I have written a lot on my frustration with the tort system. If I had to summarize my issue in one sentence, it is that the system has moved away from assessing damages against parties truly guilty of substantial negligence or malpractice and has instead shifted to granting payouts to the injured, charging whoever happened to be nearby with deep pockets with the cost (see the tort thought experiment here).
The result in this current system is that the innocent at best get high insurance premiums and at worst have to fight for years against ridiculous suits. At the same time, the truly harmed fail to get compensation in a system clogged with BS claims, and the worst, truly bad doctors continue to practice.
But, as I said in the title, just because I am passionate about the tort system being broken does not mean that real damages aren't occurring. For example, this story via Kevin Drum about medical interns:
In New York City residents routinely begin their day at six or seven in the morning, work twelve hours, then stay on call all night. In a practice that I think is particularly cruel, they typically don't get home until noon the following day "” several hours after morning rounds.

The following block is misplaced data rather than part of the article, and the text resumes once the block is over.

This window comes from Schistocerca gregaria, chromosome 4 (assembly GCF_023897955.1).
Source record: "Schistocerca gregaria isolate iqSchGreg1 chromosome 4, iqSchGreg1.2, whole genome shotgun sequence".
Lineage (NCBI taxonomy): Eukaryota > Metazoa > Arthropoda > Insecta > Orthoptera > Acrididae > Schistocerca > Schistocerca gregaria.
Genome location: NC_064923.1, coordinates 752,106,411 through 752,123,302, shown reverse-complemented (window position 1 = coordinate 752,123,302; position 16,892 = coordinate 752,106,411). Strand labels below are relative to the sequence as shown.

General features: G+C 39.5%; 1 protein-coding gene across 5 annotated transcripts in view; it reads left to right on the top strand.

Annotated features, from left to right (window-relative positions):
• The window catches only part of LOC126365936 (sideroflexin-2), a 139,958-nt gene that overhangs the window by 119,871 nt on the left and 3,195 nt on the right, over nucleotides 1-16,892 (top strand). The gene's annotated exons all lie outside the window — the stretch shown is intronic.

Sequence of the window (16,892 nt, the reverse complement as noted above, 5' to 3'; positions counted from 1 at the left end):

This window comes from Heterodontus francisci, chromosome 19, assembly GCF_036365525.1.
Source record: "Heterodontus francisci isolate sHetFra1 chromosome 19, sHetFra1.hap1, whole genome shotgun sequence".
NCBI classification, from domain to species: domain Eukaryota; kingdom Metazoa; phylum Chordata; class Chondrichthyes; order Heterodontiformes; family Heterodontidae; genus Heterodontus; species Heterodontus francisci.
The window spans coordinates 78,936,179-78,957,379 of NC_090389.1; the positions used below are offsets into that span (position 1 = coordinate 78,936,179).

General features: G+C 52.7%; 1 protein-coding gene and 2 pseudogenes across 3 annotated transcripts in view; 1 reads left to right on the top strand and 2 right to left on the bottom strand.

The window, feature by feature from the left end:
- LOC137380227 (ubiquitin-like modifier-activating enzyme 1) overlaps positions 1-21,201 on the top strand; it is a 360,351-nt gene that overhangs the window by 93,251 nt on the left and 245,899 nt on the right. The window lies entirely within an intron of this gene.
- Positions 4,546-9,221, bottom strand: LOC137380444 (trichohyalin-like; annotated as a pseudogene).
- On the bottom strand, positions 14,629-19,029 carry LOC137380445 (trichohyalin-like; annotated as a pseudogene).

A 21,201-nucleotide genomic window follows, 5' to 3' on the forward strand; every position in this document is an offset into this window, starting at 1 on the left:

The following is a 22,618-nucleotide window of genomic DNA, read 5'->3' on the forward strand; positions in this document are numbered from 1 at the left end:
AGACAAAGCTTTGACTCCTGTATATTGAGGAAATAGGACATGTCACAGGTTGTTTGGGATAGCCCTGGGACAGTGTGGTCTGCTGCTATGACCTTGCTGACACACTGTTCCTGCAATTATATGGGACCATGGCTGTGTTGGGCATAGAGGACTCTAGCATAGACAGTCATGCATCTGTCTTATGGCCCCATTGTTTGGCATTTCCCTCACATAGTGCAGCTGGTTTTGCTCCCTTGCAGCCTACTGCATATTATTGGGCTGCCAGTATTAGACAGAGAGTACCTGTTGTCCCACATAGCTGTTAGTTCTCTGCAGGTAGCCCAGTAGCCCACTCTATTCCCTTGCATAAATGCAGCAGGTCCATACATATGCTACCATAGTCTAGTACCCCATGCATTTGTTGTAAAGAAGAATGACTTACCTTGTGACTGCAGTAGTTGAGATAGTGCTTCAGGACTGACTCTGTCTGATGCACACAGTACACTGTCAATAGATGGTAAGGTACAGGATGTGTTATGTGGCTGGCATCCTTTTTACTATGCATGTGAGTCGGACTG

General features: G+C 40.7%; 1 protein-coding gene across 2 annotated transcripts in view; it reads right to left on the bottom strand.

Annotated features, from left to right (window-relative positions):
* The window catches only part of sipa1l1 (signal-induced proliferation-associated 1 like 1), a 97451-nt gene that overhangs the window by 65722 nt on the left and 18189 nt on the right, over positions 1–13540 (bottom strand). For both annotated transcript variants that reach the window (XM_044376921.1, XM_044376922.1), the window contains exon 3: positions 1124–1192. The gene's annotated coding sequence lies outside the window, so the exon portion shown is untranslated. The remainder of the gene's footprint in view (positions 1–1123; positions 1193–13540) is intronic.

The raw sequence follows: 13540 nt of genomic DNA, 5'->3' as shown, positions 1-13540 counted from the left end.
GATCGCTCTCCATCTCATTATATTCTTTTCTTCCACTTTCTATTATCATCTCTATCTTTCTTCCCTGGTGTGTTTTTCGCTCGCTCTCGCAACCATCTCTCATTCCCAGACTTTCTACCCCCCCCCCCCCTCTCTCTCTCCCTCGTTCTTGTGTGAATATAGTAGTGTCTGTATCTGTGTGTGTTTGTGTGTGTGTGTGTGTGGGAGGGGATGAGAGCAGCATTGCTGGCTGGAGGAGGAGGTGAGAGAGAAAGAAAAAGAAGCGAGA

I have never, never understood why having interns practice medicine while sleep-deprived makes them better doctors. This is fraternity hazing, plain and simple (not to mention cost reduction for hospitals). I find it astounding that this practice still exists today, with the complexity that is modern medicine. Astonishingly, most doctors seem to support this practice. I find it even more astonishing that some smart attorney's haven't found a way to bring suit against hospitals for the plainly dangerous practice. It is a great example of what I said above about what is wrong with the system - OB's are getting sued every day for birth defects they had no power to correct or prevent, but hospitals get away with this clearly dangerous practice?
Reason has more here. They make the interesting point that doctors support this hazing because it is a way to deter doctors from the field, in the same way as does occupational licensing, thus raising salaries.